The Guardian • Issue #2095

Fascism in Ukraine

Photo: Ivan Samkov/ (CC)

Fascism, accurately called “the last resort of capitalism in decline,” is being actively fostered in various countries around the world. Even more countries are putting in place laws that deny basic democratic rights while maintaining a façade of bourgeois democracy. This is usually done these days under the cloak of “combating a terrorist threat.” Nowhere has resorting to fascism been more blatant than in Ukraine

The 2014 elections in Ukraine, which returned the pro-NATO and pro-EU government installed by the Maidan coup earlier that year, were conducted in an atmosphere of intimidation and terror. Nearly half the electorate stayed home. To bolster the illusion of inclusive democracy, half a million expats in 73 countries were designated as being eligible to vote. Most didn’t bother to register.

The poll itself was conducted in what Ukrainian Communist leader Peter Simonenko described as a climate of “total intimidation” with the right-wing not only exerting a complete monopoly over the media but also using pro-fascist gangs to physically prevent the left from taking part in the campaign.

Ivan Melnikov, deputy leader of the Communist Party of the Russian Federation (KPRF) said the election had merely replaced the “orange” coalition with a “brown” one of “Nazi and Russophobic policy makers.” Russian senator Andrey Klishas said: “Ukrainians themselves cannot fail to notice the mass violations of human rights during the latest parliamentary campaign … the ban on free speech, attacks on opposition candidates, mass violence in the form of so-called ‘popular gatherings,’ even lynch mobs on the side of the pro-fascist political forces.”

The clique running the show in Kiev claimed, with no sense of irony, that the election would “usher in a new era of democracy.” They also said the result would mean a “realistic European future” for the country, despite the fact that by severing their economic ties to Russia they have condemned Ukraine to a future of austerity and savage cuts to jobs and social services, like the ones endured by other EU junior partners such as Greece, Spain and Portugal.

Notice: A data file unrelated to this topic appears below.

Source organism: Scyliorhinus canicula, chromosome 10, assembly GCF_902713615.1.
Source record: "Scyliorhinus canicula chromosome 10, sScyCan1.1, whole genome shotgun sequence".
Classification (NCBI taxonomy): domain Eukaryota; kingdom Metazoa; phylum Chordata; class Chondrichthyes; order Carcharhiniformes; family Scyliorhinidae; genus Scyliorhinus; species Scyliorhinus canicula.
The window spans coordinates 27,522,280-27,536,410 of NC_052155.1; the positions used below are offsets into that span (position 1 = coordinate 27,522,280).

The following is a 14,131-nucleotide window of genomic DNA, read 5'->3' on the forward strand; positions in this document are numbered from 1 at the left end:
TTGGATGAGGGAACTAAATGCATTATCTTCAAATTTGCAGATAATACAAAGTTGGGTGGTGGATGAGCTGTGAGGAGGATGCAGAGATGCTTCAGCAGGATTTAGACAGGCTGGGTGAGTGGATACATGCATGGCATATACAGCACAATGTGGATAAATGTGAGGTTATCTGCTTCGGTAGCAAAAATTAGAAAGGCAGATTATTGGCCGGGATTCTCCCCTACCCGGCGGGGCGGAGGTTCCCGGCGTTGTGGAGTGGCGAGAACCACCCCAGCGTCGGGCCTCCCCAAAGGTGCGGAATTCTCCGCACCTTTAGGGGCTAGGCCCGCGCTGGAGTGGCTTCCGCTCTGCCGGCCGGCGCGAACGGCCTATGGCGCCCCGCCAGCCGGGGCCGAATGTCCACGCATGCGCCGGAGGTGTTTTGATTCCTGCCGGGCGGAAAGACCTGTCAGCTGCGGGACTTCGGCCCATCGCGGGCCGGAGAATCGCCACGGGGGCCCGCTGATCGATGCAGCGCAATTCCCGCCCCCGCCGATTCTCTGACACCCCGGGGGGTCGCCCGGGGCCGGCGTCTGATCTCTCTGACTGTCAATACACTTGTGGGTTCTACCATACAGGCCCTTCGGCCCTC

Murderous attacks on (and “disappearances” of) progressives in the Russian-speaking east of the country led to the areas now identified as Novorossiya establishing their own self-defence militias and kicking the Kiev regime’s troops out. Kiev then invaded the self-proclaimed people’s republics in the east, killing thousands in aerial and artillery bombardment of housing in towns and villages. Once again, the anti-fascist militia had to defend the region, and drove Kiev’s army out.

They were helped by the enormous number of defections from the Ukrainian army (thousands of deserters sought refuge in Russia).

Ironically, Kiev’s neo-Nazis celebrated their election victory on the 70th anniversary of Ukraine’s liberation by the Soviet forces from Hitlerite occupation.

Victor Shapinov, a founder of the Ukrainian Marxist organisation Union Borotba (Struggle), commented “the forces awakened by Maidan are very destructive and dangerous for all society. We are face-to-face with the fascism of the 21st century. It is not because they have portraits of [wartime Ukrainan Nazi collaborator] Stepan Bandera or because they say ‘Ukraine über alles’ like clones of Nazi Germany.

“The nature of fascism is that this is direct state power of big capital that uses some mass support from the middle class and other groups to destroy any political opposition with violence. This is the essence of fascism.”

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